We all know what to expect from Nintendo’s E3 conferences by now. Cute gizmos. Footage of waxen-faced twenty-somethings in rooms filled with white furniture. Execs bouncing around with cheerful lack of self-respect in front of the latest bright-eyed ‘Wii + X’ party compilation. And very, very little in the way of product that the people who bought and cherished NESs, SNESs or N64s really care for.
In turn, we’re sure Nintendo now knows exactly what to expect from us, the embittered heart of the gaming community. Fiery polemics about the fates of obscure, decades-old franchises. Flared-nostril disdain for anything even tenuously associated with the word ‘casual’. Constant moping after the Nintendo of yesteryear, the Nintendo that ‘still made’ videogames, the Nintendo that knew who its ‘real friends’ were.
So it must have given Reggie Fils-Aime, NoA president, no small degree of pleasure to stand up this morning in a Los Angeles auditorium and lay down what has to be the most announcement-packed, hardcore-friendly, ferociously old school Nintendo showcase of the past five years.
Where to begin? With the first gameplay demo of the newly titled Legend of Zelda: Skyward Sword, perhaps – but as far as the event’s timetablers were concerned, that was just the warm-up. How about the GoldenEye Wiimake, complete with signature para-jump intro and four-way splitscreen, or the woolly wonderment that is Kirby’s return to the world of 2D platforming? Golden Sun? Metroid? Donkey Kong?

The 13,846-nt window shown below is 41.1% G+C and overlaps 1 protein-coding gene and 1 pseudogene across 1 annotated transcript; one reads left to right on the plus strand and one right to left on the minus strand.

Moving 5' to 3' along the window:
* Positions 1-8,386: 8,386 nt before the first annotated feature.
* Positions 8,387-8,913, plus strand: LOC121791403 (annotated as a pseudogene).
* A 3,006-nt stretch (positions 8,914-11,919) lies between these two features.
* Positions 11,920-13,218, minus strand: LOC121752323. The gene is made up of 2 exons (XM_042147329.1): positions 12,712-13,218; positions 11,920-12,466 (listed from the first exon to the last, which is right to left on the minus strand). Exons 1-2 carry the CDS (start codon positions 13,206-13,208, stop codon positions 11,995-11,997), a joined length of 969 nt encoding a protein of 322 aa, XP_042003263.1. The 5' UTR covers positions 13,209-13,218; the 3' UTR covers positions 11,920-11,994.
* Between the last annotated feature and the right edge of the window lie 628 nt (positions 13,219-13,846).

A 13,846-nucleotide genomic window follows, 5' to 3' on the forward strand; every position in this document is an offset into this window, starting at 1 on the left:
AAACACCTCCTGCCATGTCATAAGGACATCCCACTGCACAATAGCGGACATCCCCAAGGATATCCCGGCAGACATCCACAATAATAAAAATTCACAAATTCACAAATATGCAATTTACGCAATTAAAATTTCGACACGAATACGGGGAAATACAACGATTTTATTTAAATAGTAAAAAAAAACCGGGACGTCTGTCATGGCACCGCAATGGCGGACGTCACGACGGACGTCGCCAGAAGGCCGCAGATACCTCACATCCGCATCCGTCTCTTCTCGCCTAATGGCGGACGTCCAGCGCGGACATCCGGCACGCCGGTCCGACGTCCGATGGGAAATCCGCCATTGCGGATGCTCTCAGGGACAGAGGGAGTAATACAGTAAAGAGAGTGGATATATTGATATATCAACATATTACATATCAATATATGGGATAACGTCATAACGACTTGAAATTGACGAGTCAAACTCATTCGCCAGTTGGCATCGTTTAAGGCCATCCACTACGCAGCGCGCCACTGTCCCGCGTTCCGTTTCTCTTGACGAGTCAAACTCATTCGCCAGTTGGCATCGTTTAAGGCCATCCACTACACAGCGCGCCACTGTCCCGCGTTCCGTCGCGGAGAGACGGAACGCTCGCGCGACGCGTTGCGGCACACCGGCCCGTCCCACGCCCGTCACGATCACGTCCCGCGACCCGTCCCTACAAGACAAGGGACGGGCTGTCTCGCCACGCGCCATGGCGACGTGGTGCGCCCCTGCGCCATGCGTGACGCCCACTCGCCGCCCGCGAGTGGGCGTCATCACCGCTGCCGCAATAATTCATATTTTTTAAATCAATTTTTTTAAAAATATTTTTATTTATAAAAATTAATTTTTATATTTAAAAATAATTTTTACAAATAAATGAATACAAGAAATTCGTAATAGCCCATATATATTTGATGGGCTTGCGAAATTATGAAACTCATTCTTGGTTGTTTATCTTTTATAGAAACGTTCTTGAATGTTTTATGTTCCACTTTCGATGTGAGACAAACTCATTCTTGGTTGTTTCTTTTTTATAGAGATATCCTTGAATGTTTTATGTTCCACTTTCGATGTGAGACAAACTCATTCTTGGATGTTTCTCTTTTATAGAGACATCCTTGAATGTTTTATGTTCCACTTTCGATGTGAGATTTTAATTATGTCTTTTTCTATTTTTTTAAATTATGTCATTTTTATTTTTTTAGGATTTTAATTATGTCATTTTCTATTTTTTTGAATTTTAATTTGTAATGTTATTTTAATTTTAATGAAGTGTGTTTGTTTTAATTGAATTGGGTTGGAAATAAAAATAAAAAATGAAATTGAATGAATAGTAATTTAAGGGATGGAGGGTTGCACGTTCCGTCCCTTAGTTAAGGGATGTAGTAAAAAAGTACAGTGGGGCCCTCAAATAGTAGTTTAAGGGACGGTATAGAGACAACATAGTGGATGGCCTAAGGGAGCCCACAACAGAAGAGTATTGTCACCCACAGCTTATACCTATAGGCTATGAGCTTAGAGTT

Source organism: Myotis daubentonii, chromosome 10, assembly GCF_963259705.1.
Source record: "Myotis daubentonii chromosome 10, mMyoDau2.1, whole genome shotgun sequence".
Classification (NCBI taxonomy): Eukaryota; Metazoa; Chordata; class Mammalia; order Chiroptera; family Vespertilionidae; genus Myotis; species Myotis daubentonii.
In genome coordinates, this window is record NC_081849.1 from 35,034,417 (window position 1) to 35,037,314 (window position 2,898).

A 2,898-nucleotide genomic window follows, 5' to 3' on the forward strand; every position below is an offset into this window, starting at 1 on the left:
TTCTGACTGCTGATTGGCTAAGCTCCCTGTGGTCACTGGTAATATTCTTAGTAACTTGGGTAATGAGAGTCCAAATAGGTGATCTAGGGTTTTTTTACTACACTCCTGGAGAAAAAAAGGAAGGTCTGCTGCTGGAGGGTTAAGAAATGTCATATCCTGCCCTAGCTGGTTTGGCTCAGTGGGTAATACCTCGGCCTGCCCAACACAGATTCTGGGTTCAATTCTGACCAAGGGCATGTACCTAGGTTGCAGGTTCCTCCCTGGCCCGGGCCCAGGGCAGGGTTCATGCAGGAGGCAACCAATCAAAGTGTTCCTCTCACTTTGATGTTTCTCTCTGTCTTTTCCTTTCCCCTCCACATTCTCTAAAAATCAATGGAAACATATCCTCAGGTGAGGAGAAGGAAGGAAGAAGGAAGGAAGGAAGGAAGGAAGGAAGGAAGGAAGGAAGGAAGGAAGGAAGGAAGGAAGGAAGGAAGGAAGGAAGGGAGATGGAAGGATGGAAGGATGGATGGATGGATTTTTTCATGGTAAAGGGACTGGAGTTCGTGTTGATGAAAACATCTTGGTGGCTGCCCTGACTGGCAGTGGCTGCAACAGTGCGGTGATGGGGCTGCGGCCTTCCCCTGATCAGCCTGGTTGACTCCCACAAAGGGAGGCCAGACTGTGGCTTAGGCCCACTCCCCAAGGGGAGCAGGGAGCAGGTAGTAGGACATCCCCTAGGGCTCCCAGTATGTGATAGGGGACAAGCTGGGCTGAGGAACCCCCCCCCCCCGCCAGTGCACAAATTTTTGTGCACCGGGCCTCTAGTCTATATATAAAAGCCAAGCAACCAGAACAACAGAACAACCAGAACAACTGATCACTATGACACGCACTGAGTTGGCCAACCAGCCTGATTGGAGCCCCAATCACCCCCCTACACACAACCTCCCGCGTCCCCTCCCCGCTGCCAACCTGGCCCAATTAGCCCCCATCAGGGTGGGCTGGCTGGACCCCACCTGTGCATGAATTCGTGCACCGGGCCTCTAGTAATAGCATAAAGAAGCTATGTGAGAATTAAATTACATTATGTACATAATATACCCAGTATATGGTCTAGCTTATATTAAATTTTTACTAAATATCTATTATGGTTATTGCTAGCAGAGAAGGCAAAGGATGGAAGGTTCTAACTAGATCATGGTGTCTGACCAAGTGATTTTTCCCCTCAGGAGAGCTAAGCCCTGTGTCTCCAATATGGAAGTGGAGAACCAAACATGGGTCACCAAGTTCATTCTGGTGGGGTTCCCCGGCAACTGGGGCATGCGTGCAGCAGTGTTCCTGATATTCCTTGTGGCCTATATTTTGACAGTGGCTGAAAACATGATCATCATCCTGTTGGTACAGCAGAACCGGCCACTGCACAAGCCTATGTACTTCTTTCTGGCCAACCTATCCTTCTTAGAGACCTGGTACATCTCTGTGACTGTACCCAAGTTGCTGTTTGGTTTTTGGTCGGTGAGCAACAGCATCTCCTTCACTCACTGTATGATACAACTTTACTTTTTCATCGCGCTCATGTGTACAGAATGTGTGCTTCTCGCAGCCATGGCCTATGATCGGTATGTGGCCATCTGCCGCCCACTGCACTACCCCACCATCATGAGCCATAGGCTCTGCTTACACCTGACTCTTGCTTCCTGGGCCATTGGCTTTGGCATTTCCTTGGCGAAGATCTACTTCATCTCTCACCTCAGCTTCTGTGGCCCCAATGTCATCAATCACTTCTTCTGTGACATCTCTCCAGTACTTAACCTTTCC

Never has the phrase ‘embarrassment of riches’ seemed more appropriate. There were slower moments – Warren Spector’s lengthy digression on Epic Mickey could have shed a few hundred words, though the game itself looked stellar – and there were missteps, like Miyamoto’s technical troubles with his Zelda demo unit, but these were mere flecks on the polish.
The debut of Nintendo 3DS, rising from dry ice in one corner of the stage, was obviously the crowning jewel. The new handheld’s features were similar to those rumoured shortly before E3: a wider, adjustable ‘glassless 3D’ top display opposite the familiar DSi touchscreen; motion and gyro sensors; a round analog control stick or ‘slide pad’. Surprises were in store, however: two parallel lid cameras, for 3D photography, and vastly sturdier networking functionality, allowing the device to pull game content from Nintendo’s servers or fellow handhelds while in sleep mode.